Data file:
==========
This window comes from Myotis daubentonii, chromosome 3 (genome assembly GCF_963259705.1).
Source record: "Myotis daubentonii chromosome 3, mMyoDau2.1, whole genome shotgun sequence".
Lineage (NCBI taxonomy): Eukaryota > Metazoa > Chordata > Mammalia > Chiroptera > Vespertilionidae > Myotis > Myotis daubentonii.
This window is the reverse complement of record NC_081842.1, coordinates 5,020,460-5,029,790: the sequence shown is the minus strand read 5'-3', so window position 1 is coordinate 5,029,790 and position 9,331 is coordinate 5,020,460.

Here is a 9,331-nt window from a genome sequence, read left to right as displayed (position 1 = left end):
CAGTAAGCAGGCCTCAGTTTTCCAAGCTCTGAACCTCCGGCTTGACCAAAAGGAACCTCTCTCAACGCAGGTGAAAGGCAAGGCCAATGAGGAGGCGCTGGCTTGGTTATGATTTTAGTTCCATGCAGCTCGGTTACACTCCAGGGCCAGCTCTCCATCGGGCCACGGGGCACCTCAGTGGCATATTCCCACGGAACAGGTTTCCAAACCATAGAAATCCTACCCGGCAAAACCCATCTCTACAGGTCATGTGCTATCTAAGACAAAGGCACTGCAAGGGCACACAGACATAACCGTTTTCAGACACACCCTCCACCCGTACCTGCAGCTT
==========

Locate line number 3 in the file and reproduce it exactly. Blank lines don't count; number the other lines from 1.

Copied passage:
Lineage (NCBI taxonomy): Eukaryota > Metazoa > Chordata > Mammalia > Chiroptera > Vespertilionidae > Myotis > Myotis daubentonii.